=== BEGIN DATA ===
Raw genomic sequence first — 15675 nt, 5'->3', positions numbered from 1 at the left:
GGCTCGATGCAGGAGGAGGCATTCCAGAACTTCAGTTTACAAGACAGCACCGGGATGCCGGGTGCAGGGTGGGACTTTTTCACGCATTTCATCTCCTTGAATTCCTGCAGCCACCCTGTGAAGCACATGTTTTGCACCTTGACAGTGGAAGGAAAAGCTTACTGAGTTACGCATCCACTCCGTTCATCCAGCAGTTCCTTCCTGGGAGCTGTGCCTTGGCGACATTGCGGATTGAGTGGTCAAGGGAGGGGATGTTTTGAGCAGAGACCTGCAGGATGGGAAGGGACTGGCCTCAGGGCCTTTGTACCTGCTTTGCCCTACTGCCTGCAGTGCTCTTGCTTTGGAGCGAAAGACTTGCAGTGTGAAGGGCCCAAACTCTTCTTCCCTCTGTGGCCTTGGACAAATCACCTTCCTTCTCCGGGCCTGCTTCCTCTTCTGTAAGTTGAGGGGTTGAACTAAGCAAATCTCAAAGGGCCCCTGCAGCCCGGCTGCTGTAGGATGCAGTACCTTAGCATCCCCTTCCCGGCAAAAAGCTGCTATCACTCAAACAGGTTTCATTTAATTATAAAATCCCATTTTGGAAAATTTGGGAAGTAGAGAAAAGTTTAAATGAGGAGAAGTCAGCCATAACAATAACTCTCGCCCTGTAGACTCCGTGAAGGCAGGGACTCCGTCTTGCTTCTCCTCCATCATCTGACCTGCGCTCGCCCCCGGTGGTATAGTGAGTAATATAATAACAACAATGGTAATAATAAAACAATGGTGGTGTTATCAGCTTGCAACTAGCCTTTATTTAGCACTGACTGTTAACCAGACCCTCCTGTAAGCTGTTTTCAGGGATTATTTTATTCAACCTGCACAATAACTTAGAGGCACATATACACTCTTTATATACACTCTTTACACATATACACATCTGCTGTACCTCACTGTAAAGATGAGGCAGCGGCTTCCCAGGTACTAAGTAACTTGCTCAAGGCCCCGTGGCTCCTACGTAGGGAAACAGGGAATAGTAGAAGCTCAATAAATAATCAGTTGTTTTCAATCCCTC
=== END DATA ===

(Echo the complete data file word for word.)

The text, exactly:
Raw genomic sequence first — 15675 nt, 5'->3', positions numbered from 1 at the left:
GGCTCGATGCAGGAGGAGGCATTCCAGAACTTCAGTTTACAAGACAGCACCGGGATGCCGGGTGCAGGGTGGGACTTTTTCACGCATTTCATCTCCTTGAATTCCTGCAGCCACCCTGTGAAGCACATGTTTTGCACCTTGACAGTGGAAGGAAAAGCTTACTGAGTTACGCATCCACTCCGTTCATCCAGCAGTTCCTTCCTGGGAGCTGTGCCTTGGCGACATTGCGGATTGAGTGGTCAAGGGAGGGGATGTTTTGAGCAGAGACCTGCAGGATGGGAAGGGACTGGCCTCAGGGCCTTTGTACCTGCTTTGCCCTACTGCCTGCAGTGCTCTTGCTTTGGAGCGAAAGACTTGCAGTGTGAAGGGCCCAAACTCTTCTTCCCTCTGTGGCCTTGGACAAATCACCTTCCTTCTCCGGGCCTGCTTCCTCTTCTGTAAGTTGAGGGGTTGAACTAAGCAAATCTCAAAGGGCCCCTGCAGCCCGGCTGCTGTAGGATGCAGTACCTTAGCATCCCCTTCCCGGCAAAAAGCTGCTATCACTCAAACAGGTTTCATTTAATTATAAAATCCCATTTTGGAAAATTTGGGAAGTAGAGAAAAGTTTAAATGAGGAGAAGTCAGCCATAACAATAACTCTCGCCCTGTAGACTCCGTGAAGGCAGGGACTCCGTCTTGCTTCTCCTCCATCATCTGACCTGCGCTCGCCCCCGGTGGTATAGTGAGTAATATAATAACAACAATGGTAATAATAAAACAATGGTGGTGTTATCAGCTTGCAACTAGCCTTTATTTAGCACTGACTGTTAACCAGACCCTCCTGTAAGCTGTTTTCAGGGATTATTTTATTCAACCTGCACAATAACTTAGAGGCACATATACACTCTTTATATACACTCTTTACACATATACACATCTGCTGTACCTCACTGTAAAGATGAGGCAGCGGCTTCCCAGGTACTAAGTAACTTGCTCAAGGCCCCGTGGCTCCTACGTAGGGAAACAGGGAATAGTAGAAGCTCAATAAATAATCAGTTGTTTTCAATCCCTC